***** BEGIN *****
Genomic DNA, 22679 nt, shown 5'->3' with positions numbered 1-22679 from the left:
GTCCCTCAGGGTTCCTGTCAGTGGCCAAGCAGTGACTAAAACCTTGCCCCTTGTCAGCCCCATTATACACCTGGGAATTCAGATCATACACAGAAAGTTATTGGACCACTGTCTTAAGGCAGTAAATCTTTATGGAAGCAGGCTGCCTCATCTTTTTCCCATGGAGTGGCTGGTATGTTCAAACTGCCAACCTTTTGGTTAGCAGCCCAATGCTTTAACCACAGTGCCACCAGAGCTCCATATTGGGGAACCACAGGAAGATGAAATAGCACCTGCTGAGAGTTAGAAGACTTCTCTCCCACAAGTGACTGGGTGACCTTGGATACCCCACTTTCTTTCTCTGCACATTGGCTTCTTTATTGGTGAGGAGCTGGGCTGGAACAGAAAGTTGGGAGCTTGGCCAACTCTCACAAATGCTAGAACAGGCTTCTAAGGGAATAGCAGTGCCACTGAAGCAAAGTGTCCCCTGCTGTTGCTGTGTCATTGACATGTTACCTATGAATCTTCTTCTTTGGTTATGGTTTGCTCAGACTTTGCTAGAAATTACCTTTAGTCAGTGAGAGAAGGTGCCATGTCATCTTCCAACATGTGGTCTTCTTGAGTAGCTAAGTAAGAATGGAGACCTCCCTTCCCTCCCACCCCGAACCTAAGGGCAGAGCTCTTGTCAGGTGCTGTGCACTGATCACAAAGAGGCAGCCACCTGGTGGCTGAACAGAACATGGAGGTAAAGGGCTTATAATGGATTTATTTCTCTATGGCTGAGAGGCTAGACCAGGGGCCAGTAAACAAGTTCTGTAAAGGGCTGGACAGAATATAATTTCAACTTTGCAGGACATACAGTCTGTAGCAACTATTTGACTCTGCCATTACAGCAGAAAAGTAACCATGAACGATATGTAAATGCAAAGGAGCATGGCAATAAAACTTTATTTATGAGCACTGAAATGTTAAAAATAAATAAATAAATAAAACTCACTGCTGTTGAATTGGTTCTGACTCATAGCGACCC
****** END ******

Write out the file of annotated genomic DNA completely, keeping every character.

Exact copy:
Genomic DNA, 22679 nt, shown 5'->3' with positions numbered 1-22679 from the left:
GTCCCTCAGGGTTCCTGTCAGTGGCCAAGCAGTGACTAAAACCTTGCCCCTTGTCAGCCCCATTATACACCTGGGAATTCAGATCATACACAGAAAGTTATTGGACCACTGTCTTAAGGCAGTAAATCTTTATGGAAGCAGGCTGCCTCATCTTTTTCCCATGGAGTGGCTGGTATGTTCAAACTGCCAACCTTTTGGTTAGCAGCCCAATGCTTTAACCACAGTGCCACCAGAGCTCCATATTGGGGAACCACAGGAAGATGAAATAGCACCTGCTGAGAGTTAGAAGACTTCTCTCCCACAAGTGACTGGGTGACCTTGGATACCCCACTTTCTTTCTCTGCACATTGGCTTCTTTATTGGTGAGGAGCTGGGCTGGAACAGAAAGTTGGGAGCTTGGCCAACTCTCACAAATGCTAGAACAGGCTTCTAAGGGAATAGCAGTGCCACTGAAGCAAAGTGTCCCCTGCTGTTGCTGTGTCATTGACATGTTACCTATGAATCTTCTTCTTTGGTTATGGTTTGCTCAGACTTTGCTAGAAATTACCTTTAGTCAGTGAGAGAAGGTGCCATGTCATCTTCCAACATGTGGTCTTCTTGAGTAGCTAAGTAAGAATGGAGACCTCCCTTCCCTCCCACCCCGAACCTAAGGGCAGAGCTCTTGTCAGGTGCTGTGCACTGATCACAAAGAGGCAGCCACCTGGTGGCTGAACAGAACATGGAGGTAAAGGGCTTATAATGGATTTATTTCTCTATGGCTGAGAGGCTAGACCAGGGGCCAGTAAACAAGTTCTGTAAAGGGCTGGACAGAATATAATTTCAACTTTGCAGGACATACAGTCTGTAGCAACTATTTGACTCTGCCATTACAGCAGAAAAGTAACCATGAACGATATGTAAATGCAAAGGAGCATGGCAATAAAACTTTATTTATGAGCACTGAAATGTTAAAAATAAATAAATAAATAAAACTCACTGCTGTTGAATTGGTTCTGACTCATAGCGACCC